“Global Dispatch” is a new semi-regular column in E-Scrap News that is contributed by leaders from the Solving the E-waste Problem (StEP) initiative, which is hosted by the United Nations University (UNU).
As the business of electronics recovery becomes increasingly international, one challenge for the industry is making sure the developing world has a voice in the conversation. An ongoing workshop series helps make that happen.
The E-Waste Academy Managers Edition (EWAM) is a global forum for stakeholders involved in the practical design and implementation of WEEE and e-scrap management solutions. It offers a platform to exchange best practices, discuss existing challenges among practitioners and support more informed decision-making.
The latest action from the project took place in early May of this year in Bangkok, where policymakers, government officials and representatives of WEEE recycling enterprises came together for a five-day intensive workshop specifically focusing on the Asian region.
The EWAM participants came from 11 countries from South and Southeast Asia, representing a diverse mix of e-waste management systems and approaches.
The workshop was carried out by the UNU Sustainable Cycles Programme, which is hosted by the UNU Vice Rectorate in Europe, and was held in partnership with German economic development consultancy GIZ. The main sponsor was the German Federal Ministry for Economic Development and Cooperation, with additional sponsorship coming from World Resources Forum and Sustainable Electronics Recycling International.
Tackling common challenges
In some countries e-waste policies are in place and are moving toward implementation. Others are still looking to either ratify legislative drafts or develop their own e-waste take-back systems.
All countries face the challenge of addressing and improving informal end-of-life electronics collection and recycling activities, which can lead to major health and environmental impacts for informal workers and local populations. The diverse experiences among EWAM participants on these issues led to interesting discussions on ways to address the e-waste challenge and set up effective systems.
Joined by e-waste experts from across the world, participants learned about:
- Basic foundations and principles of e-waste, policy management and legislation.
- Compliance and enforcement (regulatory approaches to enforcement of national and international legislation, including transboundary shipments and integrating the informal sector).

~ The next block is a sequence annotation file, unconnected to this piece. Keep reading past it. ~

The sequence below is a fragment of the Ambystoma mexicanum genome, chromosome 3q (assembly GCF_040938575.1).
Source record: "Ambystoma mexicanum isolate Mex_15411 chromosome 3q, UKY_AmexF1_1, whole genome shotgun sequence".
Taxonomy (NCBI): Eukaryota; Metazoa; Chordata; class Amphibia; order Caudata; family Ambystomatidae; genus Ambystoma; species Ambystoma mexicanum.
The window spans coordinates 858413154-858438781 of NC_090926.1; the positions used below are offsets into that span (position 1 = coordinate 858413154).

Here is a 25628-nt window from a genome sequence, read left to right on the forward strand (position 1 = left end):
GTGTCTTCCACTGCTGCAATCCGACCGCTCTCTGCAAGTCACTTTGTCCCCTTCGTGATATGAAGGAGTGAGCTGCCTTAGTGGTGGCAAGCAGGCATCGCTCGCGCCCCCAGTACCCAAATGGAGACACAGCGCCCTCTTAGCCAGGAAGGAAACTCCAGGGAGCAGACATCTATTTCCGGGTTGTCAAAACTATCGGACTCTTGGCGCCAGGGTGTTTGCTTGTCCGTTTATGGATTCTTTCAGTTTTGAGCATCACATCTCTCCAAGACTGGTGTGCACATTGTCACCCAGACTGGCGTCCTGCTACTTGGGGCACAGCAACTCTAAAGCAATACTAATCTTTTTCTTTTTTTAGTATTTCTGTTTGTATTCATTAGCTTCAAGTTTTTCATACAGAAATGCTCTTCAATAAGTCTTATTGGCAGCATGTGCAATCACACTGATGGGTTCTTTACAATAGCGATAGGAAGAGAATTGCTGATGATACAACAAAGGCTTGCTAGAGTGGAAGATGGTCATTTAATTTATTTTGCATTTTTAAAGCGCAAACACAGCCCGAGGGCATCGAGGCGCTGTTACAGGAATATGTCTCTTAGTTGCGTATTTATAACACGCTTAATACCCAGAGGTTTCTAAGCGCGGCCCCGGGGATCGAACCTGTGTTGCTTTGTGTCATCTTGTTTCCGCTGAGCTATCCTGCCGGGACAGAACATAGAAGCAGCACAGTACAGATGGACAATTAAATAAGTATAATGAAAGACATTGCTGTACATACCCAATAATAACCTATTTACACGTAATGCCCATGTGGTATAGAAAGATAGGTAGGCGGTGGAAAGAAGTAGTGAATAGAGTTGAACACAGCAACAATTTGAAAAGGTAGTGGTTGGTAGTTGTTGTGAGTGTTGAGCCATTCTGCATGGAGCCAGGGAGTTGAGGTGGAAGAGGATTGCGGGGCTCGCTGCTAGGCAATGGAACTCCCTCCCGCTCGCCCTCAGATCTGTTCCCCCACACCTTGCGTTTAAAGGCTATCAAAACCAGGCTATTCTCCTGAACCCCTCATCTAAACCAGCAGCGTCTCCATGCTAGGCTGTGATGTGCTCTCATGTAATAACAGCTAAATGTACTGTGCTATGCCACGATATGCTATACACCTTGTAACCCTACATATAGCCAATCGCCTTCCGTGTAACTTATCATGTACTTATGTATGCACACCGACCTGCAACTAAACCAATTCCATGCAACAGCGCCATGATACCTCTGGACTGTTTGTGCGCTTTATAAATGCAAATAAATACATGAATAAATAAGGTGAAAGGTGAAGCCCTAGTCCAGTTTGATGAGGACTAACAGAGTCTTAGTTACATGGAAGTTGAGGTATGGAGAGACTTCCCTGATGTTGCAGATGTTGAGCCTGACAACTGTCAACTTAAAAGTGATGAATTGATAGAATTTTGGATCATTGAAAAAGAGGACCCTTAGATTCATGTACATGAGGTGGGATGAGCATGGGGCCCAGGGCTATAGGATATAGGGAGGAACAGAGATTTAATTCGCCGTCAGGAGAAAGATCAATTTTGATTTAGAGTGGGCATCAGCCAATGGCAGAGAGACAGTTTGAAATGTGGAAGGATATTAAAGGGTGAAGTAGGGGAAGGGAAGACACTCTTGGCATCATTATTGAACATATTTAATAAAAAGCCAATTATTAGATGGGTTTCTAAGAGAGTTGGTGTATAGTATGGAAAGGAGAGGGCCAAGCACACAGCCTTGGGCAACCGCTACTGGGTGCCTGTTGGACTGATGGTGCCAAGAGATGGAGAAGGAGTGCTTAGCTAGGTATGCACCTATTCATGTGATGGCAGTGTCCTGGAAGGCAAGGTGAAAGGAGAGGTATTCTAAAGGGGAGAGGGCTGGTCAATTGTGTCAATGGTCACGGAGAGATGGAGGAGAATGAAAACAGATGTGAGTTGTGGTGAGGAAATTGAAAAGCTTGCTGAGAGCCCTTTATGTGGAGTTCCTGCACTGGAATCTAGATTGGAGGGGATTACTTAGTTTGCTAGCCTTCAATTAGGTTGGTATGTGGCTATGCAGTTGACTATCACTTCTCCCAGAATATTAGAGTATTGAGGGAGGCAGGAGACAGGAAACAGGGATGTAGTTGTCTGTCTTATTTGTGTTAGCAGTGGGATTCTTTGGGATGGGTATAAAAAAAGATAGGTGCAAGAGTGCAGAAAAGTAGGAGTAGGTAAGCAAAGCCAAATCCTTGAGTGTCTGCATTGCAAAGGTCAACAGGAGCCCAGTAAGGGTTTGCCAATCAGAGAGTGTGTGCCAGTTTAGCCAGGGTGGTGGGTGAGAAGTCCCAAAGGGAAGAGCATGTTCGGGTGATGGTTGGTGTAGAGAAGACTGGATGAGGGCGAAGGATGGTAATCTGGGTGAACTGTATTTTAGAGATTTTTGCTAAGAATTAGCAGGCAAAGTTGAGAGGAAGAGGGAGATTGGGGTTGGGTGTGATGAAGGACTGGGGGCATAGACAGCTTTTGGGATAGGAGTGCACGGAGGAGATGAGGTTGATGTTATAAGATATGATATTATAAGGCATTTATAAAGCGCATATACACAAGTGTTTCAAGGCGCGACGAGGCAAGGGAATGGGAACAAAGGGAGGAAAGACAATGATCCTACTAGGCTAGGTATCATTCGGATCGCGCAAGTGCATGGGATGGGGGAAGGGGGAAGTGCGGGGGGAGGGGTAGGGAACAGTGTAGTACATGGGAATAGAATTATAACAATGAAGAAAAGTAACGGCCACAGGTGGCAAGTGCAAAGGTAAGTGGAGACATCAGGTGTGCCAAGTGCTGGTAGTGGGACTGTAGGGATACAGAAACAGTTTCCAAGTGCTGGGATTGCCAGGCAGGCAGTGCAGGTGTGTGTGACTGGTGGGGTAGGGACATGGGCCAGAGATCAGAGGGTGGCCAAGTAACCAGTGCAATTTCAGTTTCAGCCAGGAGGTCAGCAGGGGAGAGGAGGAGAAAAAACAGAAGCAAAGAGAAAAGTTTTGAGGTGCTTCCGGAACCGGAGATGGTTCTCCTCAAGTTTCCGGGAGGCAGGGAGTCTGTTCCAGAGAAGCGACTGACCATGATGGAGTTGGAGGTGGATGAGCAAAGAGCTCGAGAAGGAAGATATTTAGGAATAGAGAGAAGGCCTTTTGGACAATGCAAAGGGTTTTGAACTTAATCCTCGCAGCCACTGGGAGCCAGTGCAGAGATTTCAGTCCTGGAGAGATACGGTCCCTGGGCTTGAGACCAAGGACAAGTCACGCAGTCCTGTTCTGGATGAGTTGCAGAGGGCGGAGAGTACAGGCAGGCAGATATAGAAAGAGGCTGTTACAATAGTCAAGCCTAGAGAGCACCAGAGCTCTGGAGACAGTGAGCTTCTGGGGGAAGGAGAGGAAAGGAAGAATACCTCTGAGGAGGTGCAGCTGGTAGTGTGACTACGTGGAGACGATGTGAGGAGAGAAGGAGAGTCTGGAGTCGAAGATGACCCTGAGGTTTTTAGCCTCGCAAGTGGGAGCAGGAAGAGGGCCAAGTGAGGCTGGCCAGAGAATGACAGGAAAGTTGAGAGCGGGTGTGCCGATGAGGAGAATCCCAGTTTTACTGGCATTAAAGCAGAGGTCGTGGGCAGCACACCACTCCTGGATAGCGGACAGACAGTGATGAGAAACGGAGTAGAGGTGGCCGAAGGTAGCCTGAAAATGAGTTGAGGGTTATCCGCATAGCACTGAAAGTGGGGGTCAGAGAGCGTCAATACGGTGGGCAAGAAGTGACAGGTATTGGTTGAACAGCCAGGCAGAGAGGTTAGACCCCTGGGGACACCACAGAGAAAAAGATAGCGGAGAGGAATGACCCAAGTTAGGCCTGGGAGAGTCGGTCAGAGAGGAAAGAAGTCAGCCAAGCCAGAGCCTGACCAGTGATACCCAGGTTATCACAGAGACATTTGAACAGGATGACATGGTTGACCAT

- Treatment and identification steps of critical/hazardous and common fractions obtained from e-waste, such as plastics, CRTs or printed circuit boards, as well as business models for dealing with these.
Of course, environmentally compliant e-waste recycling is only profitable for some higher value electronic and electrical devices, leading in most cases for additional financing needs. Many governments have established some form of extended producer responsibility legislation or structure of fees to help ensure the economic sustainability of electronics recovery.
To learn how some producers have proactively addressed their environmental impact and are pursuing circular business models, the group visited the FujiXerox Eco-Manufacturing facility (FXEM), Thailand. Here, the participants learned how old copiers and printers are dismantled. Some of the components were cleaned and then used for spare parts, some items were refurbished, and other material was sent for recycling.
After getting the basics on the system, participants got some hands-on experience, dismantling e-waste on their own at the FukiXerox site. The next day, another workshop showed participants how to identify and separate different plastic fractions.
On the last day of EWAM, participants heard from producers and other stakeholders the details on pilot projects and next steps taking place at the national and regional level in various jurisdictions. Panelists included both government and private-sector leaders, with representatives from the Fuji Xerox (Japan), Panasonic (Singapore), the Reverse Logistics Group (Germany), Thailand’s Pollution Control Department and Thailand’s Waste Management Association.
Ready to move global system ahead
Participants in the EWAM event are now well-prepared to develop e-waste management systems further in their own countries while also improving their business operations. Further, they have a richer connection of international colleagues, a fact that can inspire trading of best practices down the road.
We thank all our experts and participants for joining the workshop and brining great enthusiasm to the gathering. Extra gratitude goes to Fuji Xerox for a great site visit.
More information on the EWAM 2018 program/experts and previous editions can be found at ewasteacademy.org.
Michelle Wagner is research association at United Nations University (UNU) and can be contacted at [email protected]. Daniel Hinchliffe is Advisor Electronic Waste and Circular Economy at German consultancy Deutsche Gesellschaft für Internationale Zusammenarbeit (GIZ) and can be contacted at [email protected].
More stories about industry groups
- Scavengers threaten economics of formal recycling
- Standard to recognize solid state data destruction
- ISRI group pursuing grading system for reusable devices